Jazzercise is 60 minutes of cardio, strength training, and stretching that incorporates moves from hip-hop, yoga, Pilates, jazz dance, kickboxing, and resistance training with handheld weights. Dancing with the Stars multiple-champion Cheryl Burke is a big fan of Jazzercise's improvisational workouts, though luckily you won't need her dance moves to get the most out of your class. If you're prone to first-class jitters, though, you can review the basic moves online before you go. Expect to burn up to 500 calories with each go-round.
Sequestered from the fitness studio, cardio room, and kid center at St. Julian's Fitness, a quiet room plays host to massage therapy. Here, a duo of licensed massage therapists—Bethany Kovach and Ryan Debelak—improves muscle health with soothing hand movements. Both Bethany and Ryan possess the know-how to induce relaxation with gentle Swedish strokes, relieve chronic pain with firm deep-tissue kneads, and target areas of tension with a sports massage. However, Bethany alone practices Thai-yoga massage, which is performed on the floor without lotion, oil, or ranch dressing. Massage therapy is available without a gym membership, and guests are welcome to enjoy a 15-minute Jacuzzi session prior to each appointment.
Instructor Denise Ellis combines her background in education with her training in Hatha, Vinyasa, and Ayurveda practices to offer students a variety of yogic opportunities. Awaken muscles and joints in gentle beginner’s sessions designed to teach basic breathing techniques, fundamental poses, and advanced methods for protesting gravity. The postures that encompass the intermediate Hatha classes raise the bar for students’ disciplines as the instructor adds more poses while emphasizing proper body alignment and introducing yoga philosophies into the mix. The schedule boasts both morning and evening classes to provide students with varying lifestyles a chance to downward-dog in a socially acceptable manner.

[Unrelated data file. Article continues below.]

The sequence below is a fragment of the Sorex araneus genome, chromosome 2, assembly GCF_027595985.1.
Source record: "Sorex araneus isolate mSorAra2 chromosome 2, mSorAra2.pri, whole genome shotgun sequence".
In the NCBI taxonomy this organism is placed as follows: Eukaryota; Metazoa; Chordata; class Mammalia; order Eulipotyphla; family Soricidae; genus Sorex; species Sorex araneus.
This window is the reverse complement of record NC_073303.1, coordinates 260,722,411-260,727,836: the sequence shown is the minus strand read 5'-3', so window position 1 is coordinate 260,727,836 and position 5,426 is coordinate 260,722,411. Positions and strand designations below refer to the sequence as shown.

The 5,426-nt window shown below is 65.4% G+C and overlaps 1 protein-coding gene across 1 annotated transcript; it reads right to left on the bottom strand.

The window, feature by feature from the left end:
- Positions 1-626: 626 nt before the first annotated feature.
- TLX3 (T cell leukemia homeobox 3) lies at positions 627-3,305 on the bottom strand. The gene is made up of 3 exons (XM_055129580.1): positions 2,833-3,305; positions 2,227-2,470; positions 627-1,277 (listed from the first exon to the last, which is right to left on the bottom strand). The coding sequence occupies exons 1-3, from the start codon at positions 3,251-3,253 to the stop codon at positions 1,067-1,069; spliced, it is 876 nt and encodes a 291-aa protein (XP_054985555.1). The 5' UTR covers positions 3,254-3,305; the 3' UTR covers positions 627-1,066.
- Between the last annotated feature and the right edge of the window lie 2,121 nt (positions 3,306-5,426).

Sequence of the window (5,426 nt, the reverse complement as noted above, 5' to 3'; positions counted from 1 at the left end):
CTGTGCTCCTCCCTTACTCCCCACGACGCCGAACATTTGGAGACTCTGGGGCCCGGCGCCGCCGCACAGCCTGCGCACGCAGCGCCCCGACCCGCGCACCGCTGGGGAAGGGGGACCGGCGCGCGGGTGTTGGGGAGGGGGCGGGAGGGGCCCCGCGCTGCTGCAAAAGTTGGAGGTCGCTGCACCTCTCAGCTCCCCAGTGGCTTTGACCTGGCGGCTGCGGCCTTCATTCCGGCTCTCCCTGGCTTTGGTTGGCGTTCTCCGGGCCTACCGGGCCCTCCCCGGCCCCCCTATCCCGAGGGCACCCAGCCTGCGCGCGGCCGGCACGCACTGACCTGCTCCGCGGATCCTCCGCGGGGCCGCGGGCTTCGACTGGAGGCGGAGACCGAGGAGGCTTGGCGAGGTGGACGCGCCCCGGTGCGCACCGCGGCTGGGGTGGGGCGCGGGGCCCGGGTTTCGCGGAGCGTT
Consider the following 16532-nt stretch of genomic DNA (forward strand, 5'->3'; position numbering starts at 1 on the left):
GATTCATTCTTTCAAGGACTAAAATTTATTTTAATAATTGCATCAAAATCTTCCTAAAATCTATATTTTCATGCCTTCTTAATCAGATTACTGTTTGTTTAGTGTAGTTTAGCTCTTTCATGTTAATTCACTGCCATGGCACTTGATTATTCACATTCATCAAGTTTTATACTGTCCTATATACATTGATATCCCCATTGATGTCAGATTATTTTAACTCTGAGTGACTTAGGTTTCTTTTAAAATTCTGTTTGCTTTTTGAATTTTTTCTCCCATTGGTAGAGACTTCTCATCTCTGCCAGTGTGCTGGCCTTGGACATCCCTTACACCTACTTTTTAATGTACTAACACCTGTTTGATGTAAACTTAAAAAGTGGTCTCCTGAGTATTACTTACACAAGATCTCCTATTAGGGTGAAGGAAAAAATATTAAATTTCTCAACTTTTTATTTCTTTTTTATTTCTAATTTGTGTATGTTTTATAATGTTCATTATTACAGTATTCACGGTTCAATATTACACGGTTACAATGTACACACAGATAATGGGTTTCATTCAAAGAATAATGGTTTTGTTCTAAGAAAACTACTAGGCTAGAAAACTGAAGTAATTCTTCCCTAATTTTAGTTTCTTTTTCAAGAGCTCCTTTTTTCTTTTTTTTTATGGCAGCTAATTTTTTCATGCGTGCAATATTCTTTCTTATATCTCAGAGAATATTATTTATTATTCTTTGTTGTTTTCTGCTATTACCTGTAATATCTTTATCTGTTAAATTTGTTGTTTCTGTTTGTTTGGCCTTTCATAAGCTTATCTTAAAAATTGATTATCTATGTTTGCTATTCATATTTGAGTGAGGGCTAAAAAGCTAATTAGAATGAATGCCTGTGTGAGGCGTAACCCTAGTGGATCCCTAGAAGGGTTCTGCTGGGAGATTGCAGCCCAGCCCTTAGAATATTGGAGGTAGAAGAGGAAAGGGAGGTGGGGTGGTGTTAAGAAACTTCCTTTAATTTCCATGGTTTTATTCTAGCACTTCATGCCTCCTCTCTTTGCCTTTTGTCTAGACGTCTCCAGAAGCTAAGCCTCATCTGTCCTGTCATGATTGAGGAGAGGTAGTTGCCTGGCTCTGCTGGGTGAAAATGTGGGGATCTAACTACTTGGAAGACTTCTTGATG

Though its name may conjure fantasies about sprinting down crowded streets or bench-pressing buses stalled in traffic, Urban Active Fitness grants its members abundant space in which to spread out and follow their workout proclivities. At dozens of locations across the Midwest and South, members can sculpt their bodies in whichever manner they choose—from personal training with resistance machines and free weights to group classes in cycling, Zumba, and Pilates. A number of group classes draw on the gym’s urban theme for inspiration. Urban Iron, for example, focuses on building muscles that resemble the cast-iron beams of skyscrapers, and Urban Yoga closely imitates the poses necessary to squeeze onto a subway train at rush hour.
Though the certified instructors at Zen in the District – Yoga each lay claim to different style specialties—Hatha, Vinyasa, Sanga, and Amrite among them—they share the aim of heightened self-awareness. Their classes cater to all fitness levels, focusing on introspection more than flawless posing technique or perfect nostril positioning during breath work. Whether they are inside the studio or on the courthouse lawn across the street, the teachers strive to downplay stress with caring vibes. They also apply their compassion to community projects, demonstrating yoga for interested Girl Scout troops and regularly donating to the Seagate Food Bank.
A cardio workout at Fitness 19 doesn’t just mean elevating your heart rate—it means choosing among state-of-the-art Life Fitness cardio machines, which range from treadmills and ellipticals to stair climbers and freight elevators. Free weights, such as plate-loaded Hammer Smith equipment, enhance the traditional strength workouts, and the squat machine and other weight apparatuses allow for more structured lifts. A team of personal trainers helps clients incorporate these fitness tools into personalized regimens, and workout classes such as the Silver Sneakers sessions for seniors.